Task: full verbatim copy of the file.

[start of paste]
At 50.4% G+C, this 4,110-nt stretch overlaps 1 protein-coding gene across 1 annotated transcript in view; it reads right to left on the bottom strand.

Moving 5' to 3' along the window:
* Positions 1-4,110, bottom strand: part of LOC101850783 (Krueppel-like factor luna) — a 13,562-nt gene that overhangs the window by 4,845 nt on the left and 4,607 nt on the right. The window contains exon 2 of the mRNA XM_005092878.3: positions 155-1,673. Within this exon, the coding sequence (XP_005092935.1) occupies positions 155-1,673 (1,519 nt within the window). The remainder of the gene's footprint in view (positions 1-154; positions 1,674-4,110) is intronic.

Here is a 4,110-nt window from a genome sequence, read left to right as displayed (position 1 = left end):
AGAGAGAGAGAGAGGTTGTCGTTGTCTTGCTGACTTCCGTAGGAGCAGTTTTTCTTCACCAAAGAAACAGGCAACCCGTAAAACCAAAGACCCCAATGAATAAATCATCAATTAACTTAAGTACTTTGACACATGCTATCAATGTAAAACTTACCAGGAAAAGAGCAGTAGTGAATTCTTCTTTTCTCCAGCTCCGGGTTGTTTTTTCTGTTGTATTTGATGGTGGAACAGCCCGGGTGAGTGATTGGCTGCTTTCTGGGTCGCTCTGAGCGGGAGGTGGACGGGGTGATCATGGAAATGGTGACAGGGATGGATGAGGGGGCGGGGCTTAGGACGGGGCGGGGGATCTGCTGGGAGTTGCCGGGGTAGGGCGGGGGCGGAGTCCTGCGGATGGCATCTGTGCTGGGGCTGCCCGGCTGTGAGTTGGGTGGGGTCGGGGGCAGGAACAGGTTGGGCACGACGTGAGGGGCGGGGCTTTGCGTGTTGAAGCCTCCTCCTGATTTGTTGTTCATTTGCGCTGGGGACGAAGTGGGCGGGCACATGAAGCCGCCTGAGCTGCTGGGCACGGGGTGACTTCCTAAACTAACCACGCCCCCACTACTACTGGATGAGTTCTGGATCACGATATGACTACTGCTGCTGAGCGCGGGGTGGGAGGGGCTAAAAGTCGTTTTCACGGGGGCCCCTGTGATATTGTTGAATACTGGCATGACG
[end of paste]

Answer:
At 50.4% G+C, this 4,110-nt stretch overlaps 1 protein-coding gene across 1 annotated transcript in view; it reads right to left on the bottom strand.

Moving 5' to 3' along the window:
* Positions 1-4,110, bottom strand: part of LOC101850783 (Krueppel-like factor luna) — a 13,562-nt gene that overhangs the window by 4,845 nt on the left and 4,607 nt on the right. The window contains exon 2 of the mRNA XM_005092878.3: positions 155-1,673. Within this exon, the coding sequence (XP_005092935.1) occupies positions 155-1,673 (1,519 nt within the window). The remainder of the gene's footprint in view (positions 1-154; positions 1,674-4,110) is intronic.

Here is a 4,110-nt window from a genome sequence, read left to right as displayed (position 1 = left end):
AGAGAGAGAGAGAGGTTGTCGTTGTCTTGCTGACTTCCGTAGGAGCAGTTTTTCTTCACCAAAGAAACAGGCAACCCGTAAAACCAAAGACCCCAATGAATAAATCATCAATTAACTTAAGTACTTTGACACATGCTATCAATGTAAAACTTACCAGGAAAAGAGCAGTAGTGAATTCTTCTTTTCTCCAGCTCCGGGTTGTTTTTTCTGTTGTATTTGATGGTGGAACAGCCCGGGTGAGTGATTGGCTGCTTTCTGGGTCGCTCTGAGCGGGAGGTGGACGGGGTGATCATGGAAATGGTGACAGGGATGGATGAGGGGGCGGGGCTTAGGACGGGGCGGGGGATCTGCTGGGAGTTGCCGGGGTAGGGCGGGGGCGGAGTCCTGCGGATGGCATCTGTGCTGGGGCTGCCCGGCTGTGAGTTGGGTGGGGTCGGGGGCAGGAACAGGTTGGGCACGACGTGAGGGGCGGGGCTTTGCGTGTTGAAGCCTCCTCCTGATTTGTTGTTCATTTGCGCTGGGGACGAAGTGGGCGGGCACATGAAGCCGCCTGAGCTGCTGGGCACGGGGTGACTTCCTAAACTAACCACGCCCCCACTACTACTGGATGAGTTCTGGATCACGATATGACTACTGCTGCTGAGCGCGGGGTGGGAGGGGCTAAAAGTCGTTTTCACGGGGGCCCCTGTGATATTGTTGAATACTGGCATGACG